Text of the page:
Some experts claim Chablis is the only wine that pairs perfectly with oysters.  I’m not going to argue with that or the recommendation of consuming oysters, grilled fish or sushi with this one. But I also think it has enough structure to stand up to roast pork with a light sauce or even a creamy beef Stroganoff. It’s a white wine with backbone, like some white burgundies I’ve had. At $25 a bottle, you can be proud to present this as a host/ess gift or just as a treat for yourself.

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Greek wines make a splash in Chicago

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City Winery noshes for Greek wines
City Winery noshes for Greek wines

Remember retsina from the 60s and 70s? It was the only name most Americans associated with Greek wines back then – and it wasn’t usually a pleasant link. But this year, the Wines of Greece brought a collection of winemakers and wines to City WInery in Chicago’s West Loop that dramatically changed a lot of people’s opinions about Greek winemaking.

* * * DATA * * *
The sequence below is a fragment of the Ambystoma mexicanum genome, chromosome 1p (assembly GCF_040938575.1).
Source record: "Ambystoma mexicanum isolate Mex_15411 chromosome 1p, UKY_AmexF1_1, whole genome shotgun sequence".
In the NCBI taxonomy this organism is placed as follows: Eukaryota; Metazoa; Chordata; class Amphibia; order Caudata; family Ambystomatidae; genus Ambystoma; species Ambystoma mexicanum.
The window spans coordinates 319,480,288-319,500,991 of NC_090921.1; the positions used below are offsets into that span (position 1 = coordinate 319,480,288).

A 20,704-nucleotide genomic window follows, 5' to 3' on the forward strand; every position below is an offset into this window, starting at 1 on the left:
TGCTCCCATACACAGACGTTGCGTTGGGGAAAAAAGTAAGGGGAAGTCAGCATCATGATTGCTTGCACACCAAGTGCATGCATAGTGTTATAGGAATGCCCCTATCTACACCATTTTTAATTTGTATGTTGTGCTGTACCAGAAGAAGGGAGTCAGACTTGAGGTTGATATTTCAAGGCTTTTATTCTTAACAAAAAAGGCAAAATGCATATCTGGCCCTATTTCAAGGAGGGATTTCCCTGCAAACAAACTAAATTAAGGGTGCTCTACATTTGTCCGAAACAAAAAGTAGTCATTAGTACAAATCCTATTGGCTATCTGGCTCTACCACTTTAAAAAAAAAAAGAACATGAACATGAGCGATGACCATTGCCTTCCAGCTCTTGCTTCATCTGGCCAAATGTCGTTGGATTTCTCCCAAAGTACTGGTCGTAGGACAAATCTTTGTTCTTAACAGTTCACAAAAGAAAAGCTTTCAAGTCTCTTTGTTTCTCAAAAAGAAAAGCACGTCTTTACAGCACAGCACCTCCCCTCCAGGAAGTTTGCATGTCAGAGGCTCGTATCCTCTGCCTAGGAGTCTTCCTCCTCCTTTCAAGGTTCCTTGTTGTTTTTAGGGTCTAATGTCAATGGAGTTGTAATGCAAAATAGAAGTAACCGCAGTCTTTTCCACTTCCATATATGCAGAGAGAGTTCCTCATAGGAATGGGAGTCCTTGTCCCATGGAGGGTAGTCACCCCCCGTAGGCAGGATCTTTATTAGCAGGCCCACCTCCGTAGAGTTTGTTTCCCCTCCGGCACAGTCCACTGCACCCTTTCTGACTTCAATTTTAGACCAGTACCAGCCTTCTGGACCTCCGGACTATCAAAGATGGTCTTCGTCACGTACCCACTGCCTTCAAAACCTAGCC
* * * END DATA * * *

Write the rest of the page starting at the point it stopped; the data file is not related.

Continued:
For one thing, Greek winemakers have picked up on many trends in global winemaking – and have even begun growing and blending with classic grapes like Cabernet Sauvignon and Merlot. Their wines tend to be fresh and acidic, but many are making wines that hold up well to aging even as long as a decade. What a difference a few years can make.
In terms of white wines, our favorite new grape from Greece is Assyrtiko. Lovely and so flexible in terms of the types of wines that can be made from it, many delicious with no other blend, but many others beautiful with various combinations of Chardonnay or Sauvignon blanc and other grapes indigenous to Greece

In the red category, a favorite new Greek grape is Agiorgitiko (ah-jor-git-ee-ko). Be sure to pronounce it correctly – as one of the reps explained to someone who asked, if Americans can learn to pronounce Gewurtztraminer, they can learn to pronounce Greek grape names! This grape, too, makes some lovely wines on its own or in blends with indigenous Greek grapes like Kydonitsa, Moschofilero and Xinomavro.

City Winery spread for Greek wines
City Winery spread for Greek wines

We were more than pleasantly surprised at the quality of the wines at this event. It was a unique  educational opportunity to experience the viniculure of a country that has not previously been known for fine wines. Since my daughter lived in Greece for almost a year while on her world tour back in the late 90s, it’s an extra special  pleasure to see how far the country has come in creating delicious wines. You’ll need to consult with your wine vendor or Binny’s to see about getting particular wines through the importers. Here are a few that stood out at the tasting: